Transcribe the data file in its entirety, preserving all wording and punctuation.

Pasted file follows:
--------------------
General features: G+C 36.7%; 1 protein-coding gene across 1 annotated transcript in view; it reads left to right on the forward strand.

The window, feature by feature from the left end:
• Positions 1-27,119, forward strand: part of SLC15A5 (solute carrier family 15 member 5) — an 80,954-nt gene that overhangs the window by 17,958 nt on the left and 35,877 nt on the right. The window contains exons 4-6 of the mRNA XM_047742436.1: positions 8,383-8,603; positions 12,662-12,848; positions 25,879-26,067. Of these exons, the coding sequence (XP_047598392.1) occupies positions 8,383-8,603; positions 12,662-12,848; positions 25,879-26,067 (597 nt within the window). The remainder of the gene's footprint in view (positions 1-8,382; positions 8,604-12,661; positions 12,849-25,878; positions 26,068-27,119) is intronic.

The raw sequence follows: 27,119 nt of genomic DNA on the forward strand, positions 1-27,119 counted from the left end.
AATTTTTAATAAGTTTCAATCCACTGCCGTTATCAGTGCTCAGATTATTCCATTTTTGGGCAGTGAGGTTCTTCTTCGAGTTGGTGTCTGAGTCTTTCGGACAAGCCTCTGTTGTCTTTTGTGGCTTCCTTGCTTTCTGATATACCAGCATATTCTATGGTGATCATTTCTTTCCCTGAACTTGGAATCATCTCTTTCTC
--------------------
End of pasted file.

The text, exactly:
General features: G+C 36.7%; 1 protein-coding gene across 1 annotated transcript in view; it reads left to right on the forward strand.

The window, feature by feature from the left end:
• Positions 1-27,119, forward strand: part of SLC15A5 (solute carrier family 15 member 5) — an 80,954-nt gene that overhangs the window by 17,958 nt on the left and 35,877 nt on the right. The window contains exons 4-6 of the mRNA XM_047742436.1: positions 8,383-8,603; positions 12,662-12,848; positions 25,879-26,067. Of these exons, the coding sequence (XP_047598392.1) occupies positions 8,383-8,603; positions 12,662-12,848; positions 25,879-26,067 (597 nt within the window). The remainder of the gene's footprint in view (positions 1-8,382; positions 8,604-12,661; positions 12,849-25,878; positions 26,068-27,119) is intronic.

The raw sequence follows: 27,119 nt of genomic DNA on the forward strand, positions 1-27,119 counted from the left end.
AATTTTTAATAAGTTTCAATCCACTGCCGTTATCAGTGCTCAGATTATTCCATTTTTGGGCAGTGAGGTTCTTCTTCGAGTTGGTGTCTGAGTCTTTCGGACAAGCCTCTGTTGTCTTTTGTGGCTTCCTTGCTTTCTGATATACCAGCATATTCTATGGTGATCATTTCTTTCCCTGAACTTGGAATCATCTCTTTCTC